GM vs. Tariff Man

The American auto industry is taking it on the chin from President Trump

A Chevrolet plant.
(Image credit: Illustrated | Jeff Swensen/Getty Images)

"Tariff Man" is on a roll.

Last week, President Trump demanded that General Motors back off from its recently announced plans to idle several U.S. plants and layoff thousands of workers. Given the market pressures confronting the auto industry, this is like commanding GM to stop the tides. Then, this week, by dubbing himself "Tariff Man" on Twitter, he effectively killed the one thing that could have actually helped GM: the trade détente he had called just a few days earlier with China.

For a businessman, Trump doesn't seem to know much about business.

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What's a CEO like GM's Mary Barra to do? Her decision to shrink 10-percent of the company's North American workforce is backed by solid reasons that a "tough negotiator" like Trump ought to appreciate, especially the fact that she is trying to inject a dose of reality before union contract negotiations next year. The unions will be less inclined to demand steep pay hikes, Cadillac perks, and the moon when so many jobs are already on the line. This isn't because of "corporate greed at its worst," as Democrats such as Ohio's Sherrod Brown, who are joining Trump's tirades against GM, are maintaining. It's because after a decade of post-recession bumper sales, GM is expecting a permanent — not merely cyclical — drop in auto demand, thanks to the app-driven increase in ride-sharing and other technological changes. In the U.S. alone, car sales are expected to drop from over 17 million annually this year to 15 million by 2020. And painful though GM's retrenchment is, Barra rightly reckons it's far less so when the economy is booming and at full employment and the company is still profitable.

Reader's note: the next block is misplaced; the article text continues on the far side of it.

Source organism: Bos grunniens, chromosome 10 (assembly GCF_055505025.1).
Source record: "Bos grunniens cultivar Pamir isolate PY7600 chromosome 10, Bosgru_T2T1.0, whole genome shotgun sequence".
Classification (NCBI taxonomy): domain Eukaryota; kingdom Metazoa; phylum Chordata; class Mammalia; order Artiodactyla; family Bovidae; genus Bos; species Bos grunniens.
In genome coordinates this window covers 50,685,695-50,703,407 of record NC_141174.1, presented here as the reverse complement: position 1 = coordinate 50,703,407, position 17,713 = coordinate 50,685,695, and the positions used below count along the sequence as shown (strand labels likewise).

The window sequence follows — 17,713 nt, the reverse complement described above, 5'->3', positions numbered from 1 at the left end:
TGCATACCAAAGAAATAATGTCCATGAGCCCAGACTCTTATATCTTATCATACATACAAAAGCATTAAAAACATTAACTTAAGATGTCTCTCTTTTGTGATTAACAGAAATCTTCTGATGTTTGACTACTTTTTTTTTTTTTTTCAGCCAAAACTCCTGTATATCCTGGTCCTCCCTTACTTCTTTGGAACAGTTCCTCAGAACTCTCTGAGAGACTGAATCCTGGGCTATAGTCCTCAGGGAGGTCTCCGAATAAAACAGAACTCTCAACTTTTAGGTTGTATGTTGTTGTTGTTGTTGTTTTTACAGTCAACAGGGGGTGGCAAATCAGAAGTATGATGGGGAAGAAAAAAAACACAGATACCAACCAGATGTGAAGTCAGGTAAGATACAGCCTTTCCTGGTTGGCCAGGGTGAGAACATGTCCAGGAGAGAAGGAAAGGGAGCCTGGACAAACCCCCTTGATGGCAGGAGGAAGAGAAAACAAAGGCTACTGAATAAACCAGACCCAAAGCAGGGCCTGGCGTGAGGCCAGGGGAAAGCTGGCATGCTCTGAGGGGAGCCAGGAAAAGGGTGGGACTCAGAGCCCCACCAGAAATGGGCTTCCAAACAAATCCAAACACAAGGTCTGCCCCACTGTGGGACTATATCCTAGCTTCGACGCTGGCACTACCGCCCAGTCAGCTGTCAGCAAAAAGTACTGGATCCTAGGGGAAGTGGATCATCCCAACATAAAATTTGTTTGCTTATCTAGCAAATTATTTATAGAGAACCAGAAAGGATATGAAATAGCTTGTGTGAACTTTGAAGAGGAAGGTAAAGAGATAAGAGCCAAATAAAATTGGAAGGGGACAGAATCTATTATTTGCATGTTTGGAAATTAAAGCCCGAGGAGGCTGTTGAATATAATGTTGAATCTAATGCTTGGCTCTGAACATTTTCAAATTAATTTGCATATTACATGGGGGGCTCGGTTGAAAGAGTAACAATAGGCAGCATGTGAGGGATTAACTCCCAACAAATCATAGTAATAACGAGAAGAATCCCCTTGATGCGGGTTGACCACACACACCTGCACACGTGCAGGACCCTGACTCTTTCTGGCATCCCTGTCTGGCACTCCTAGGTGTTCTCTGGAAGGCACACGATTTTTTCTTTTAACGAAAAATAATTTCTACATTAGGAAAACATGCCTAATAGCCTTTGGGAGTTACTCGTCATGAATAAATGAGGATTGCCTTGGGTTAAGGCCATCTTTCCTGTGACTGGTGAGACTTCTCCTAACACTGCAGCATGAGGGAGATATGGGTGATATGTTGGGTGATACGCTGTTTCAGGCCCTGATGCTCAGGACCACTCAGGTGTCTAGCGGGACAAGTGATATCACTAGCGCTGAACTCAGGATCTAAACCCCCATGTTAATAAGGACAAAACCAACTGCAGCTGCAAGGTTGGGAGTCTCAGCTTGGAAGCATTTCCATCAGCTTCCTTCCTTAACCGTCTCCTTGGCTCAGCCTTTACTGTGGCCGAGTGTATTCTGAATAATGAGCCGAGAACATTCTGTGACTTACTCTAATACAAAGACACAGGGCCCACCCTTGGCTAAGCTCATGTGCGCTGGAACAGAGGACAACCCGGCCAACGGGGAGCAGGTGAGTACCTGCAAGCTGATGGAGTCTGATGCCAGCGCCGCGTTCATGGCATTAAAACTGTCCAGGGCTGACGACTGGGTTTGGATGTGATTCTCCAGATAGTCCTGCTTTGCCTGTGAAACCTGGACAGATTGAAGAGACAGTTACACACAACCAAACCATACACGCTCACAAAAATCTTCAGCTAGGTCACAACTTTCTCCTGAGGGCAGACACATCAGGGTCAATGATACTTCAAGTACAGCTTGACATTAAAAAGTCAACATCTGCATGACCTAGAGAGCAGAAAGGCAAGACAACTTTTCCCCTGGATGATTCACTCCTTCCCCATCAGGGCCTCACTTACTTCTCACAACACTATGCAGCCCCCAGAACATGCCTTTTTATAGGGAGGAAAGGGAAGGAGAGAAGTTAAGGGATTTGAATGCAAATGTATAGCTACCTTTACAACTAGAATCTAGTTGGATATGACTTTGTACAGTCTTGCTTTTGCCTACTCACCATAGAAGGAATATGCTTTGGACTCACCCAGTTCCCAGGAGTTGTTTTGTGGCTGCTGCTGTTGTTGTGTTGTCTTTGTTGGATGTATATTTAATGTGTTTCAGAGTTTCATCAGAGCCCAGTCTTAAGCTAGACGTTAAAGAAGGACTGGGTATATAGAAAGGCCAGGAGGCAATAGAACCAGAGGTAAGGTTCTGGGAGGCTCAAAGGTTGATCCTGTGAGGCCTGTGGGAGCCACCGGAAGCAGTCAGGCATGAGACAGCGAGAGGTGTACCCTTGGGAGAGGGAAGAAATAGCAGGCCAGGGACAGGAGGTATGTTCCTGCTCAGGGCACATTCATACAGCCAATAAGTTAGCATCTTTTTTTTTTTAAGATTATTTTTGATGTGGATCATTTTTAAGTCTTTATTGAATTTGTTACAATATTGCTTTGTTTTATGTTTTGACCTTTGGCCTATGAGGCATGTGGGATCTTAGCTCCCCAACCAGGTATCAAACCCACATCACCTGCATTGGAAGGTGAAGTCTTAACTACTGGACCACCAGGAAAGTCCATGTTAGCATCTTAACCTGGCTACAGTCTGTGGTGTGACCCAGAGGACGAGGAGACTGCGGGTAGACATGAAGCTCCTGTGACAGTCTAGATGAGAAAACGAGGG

What's more, Americans are not only buying fewer cars but switching from smaller to larger ones. So it makes sense that all the plants GM intends to mothball manufacture sedans such as the Buick LaCrosse, whose sales have dropped 45 percent over the last couple of years, and the Chevy Cruz, which has seen a 27 percent decline. At the same time, large vehicles have grown from 67 percent of its sales portfolio in 2015 to 80 percent now.

Nor is this because GM has ignored its small-car market share. Indeed, the green-shaming Obama administration made sure it didn't do so when it bailed it out from bankruptcy a decade ago. But dropping oil prices, rising fuel economy, and improving performance of larger vehicles has generated a titanic shift in consumer demand.

Everyone is affected. Earlier this year, Ford announced it was totally abandoning the sedan market. Even Asian manufacturers that have historically excelled at making affordable and quality small cars are shifting production to cross-overs, notes Patrick Anderson, CEO of Anderson Economic Group, a Michigan-based consulting company.

These solid economic concerns are why, even as politicos from both sides of the aisle were beating up on GM, its stock went up nearly 5 percent when it announced its cuts.